And then it evolved, they continued to film me. I reached out to Sherri separately when I read her story and I asked them to interview her because I thought, this is an opportunity to expand the lens to include another Black woman because I wanted the lens to include as many Black women as we could so it wouldn’t center only on the Weinstein survivors, who are amazing, but that it would be more representative.

About 6 months later the filmmakers came back to me and asked if they could pivot to a film that featured my story and the Russell Simmons story. And I thought about it for two weeks and I originally said no, because it is one thing to be a small part of a documentary about the #MeToo movement foreground white women. I thought that’s their wheelhouse, they’re in entertainment, I’m just gonna be a small part and hopefully, Sherri will be included, but they know how to do that, it’s fine.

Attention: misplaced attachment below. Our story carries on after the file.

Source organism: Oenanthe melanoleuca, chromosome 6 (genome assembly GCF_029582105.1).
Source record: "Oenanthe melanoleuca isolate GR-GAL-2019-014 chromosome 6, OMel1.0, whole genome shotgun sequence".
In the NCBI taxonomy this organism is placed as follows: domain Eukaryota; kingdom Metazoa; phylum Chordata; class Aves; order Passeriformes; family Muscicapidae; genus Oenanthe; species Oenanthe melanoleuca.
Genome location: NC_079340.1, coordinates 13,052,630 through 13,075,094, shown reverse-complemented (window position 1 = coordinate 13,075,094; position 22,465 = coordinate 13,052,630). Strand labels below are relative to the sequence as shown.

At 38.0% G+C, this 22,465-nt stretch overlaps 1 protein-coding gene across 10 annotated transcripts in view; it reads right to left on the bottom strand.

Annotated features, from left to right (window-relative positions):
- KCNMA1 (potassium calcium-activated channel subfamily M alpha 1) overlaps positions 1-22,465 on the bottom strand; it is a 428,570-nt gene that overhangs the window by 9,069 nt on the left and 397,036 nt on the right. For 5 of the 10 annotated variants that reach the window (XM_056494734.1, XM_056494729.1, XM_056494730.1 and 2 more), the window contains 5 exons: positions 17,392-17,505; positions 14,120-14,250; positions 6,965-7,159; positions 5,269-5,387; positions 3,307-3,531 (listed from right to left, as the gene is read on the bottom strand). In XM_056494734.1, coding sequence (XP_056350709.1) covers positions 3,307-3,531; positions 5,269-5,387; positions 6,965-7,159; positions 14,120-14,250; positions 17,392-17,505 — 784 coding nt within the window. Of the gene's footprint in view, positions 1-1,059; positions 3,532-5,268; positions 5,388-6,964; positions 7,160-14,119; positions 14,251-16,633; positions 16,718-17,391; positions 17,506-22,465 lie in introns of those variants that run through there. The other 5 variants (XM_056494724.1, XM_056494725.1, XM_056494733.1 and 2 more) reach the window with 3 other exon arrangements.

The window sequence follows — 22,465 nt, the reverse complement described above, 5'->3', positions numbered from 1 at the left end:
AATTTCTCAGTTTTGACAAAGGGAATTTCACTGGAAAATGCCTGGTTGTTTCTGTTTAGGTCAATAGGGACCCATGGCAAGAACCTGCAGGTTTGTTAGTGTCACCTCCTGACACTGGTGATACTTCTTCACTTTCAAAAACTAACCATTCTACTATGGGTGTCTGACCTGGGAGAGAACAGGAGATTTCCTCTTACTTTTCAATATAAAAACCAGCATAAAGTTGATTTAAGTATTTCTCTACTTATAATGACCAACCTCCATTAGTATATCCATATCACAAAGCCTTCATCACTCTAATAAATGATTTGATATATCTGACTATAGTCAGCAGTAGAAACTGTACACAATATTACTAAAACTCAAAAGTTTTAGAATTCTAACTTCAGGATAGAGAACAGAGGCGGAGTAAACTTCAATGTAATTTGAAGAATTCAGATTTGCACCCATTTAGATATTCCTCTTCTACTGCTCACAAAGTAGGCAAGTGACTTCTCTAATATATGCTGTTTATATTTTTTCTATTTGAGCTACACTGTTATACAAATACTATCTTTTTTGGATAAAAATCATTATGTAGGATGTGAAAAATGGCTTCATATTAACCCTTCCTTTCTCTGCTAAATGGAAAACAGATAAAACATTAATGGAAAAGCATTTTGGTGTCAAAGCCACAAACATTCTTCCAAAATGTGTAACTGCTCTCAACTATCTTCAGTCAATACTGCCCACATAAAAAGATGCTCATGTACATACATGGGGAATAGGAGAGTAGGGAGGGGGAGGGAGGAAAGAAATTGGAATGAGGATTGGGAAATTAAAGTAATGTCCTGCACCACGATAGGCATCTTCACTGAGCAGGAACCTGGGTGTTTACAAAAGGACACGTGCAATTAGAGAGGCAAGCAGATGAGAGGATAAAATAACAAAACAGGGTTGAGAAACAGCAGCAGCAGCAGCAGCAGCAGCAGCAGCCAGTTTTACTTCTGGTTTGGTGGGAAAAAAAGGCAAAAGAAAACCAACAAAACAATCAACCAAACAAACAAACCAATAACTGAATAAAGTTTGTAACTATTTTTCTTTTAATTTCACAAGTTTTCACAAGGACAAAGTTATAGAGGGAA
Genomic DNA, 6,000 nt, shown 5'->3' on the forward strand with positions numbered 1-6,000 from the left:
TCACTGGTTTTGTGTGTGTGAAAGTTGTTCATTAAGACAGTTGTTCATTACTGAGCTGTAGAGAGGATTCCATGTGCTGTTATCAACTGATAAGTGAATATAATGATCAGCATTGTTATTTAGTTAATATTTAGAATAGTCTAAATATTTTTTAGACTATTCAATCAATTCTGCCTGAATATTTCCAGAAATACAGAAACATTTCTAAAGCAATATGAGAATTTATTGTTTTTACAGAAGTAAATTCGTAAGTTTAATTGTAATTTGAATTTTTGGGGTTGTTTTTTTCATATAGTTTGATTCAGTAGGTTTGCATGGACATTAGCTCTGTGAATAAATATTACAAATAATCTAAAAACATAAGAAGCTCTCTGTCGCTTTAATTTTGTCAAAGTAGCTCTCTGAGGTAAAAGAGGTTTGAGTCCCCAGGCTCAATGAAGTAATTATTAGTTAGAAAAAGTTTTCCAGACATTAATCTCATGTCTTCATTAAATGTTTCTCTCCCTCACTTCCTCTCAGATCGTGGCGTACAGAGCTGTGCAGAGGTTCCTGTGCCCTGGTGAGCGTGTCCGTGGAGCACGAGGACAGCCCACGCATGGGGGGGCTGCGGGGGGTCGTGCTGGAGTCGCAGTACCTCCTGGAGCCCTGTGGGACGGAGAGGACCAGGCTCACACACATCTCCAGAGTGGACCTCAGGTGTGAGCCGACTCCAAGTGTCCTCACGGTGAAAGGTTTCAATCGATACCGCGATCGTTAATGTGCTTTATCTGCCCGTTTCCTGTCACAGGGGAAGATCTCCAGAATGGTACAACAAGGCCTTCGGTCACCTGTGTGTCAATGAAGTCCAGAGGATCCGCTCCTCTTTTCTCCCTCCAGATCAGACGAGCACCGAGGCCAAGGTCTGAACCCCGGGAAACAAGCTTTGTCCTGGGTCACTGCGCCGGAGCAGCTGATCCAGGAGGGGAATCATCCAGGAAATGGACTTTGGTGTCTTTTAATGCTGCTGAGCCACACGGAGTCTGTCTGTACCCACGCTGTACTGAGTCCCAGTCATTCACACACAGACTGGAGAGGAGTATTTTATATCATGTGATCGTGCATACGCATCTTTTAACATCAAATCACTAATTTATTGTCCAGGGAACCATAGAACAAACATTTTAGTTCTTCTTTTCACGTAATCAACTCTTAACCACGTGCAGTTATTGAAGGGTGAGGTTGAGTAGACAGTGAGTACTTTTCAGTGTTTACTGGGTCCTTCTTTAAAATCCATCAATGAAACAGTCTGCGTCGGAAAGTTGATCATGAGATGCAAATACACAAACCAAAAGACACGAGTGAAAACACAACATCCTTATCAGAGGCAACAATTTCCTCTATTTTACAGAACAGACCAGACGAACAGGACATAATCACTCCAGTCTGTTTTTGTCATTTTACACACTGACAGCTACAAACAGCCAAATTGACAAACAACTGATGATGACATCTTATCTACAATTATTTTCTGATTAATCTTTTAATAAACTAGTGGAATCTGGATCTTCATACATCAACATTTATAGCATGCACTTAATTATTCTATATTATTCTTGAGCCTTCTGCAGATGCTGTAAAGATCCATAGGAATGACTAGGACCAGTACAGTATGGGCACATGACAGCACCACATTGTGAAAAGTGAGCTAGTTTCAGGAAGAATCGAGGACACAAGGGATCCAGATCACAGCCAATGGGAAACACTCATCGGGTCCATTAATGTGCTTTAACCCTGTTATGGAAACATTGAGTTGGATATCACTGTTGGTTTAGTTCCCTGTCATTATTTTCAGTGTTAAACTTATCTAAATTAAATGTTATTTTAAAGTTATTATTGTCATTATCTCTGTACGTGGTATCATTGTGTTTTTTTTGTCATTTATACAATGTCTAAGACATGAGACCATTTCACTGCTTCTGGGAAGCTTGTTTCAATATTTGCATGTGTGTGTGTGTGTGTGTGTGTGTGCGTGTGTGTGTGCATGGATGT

But then I thought, these white filmmakers are going to tell the story of this light-skinned woman going up against the king of hip hop and I really wasn’t sure about it. But that began this back and forth with Amy and Kirby where I actually gained a lot of respect for them because it became so clear that they were listening and that they wanted to ensure that everyone else listened.

They wanted to highlight the multiple layers that myself, Sherri, Sil Lai, and others face coming out against a Black man in the context of the persecution of Black men in our society and in the context of Russell Simmons and everything he represents. And from there it just evolved and I am now so proud that this piece of work exists because they are true allies and they gave us the floor to be seen and heard.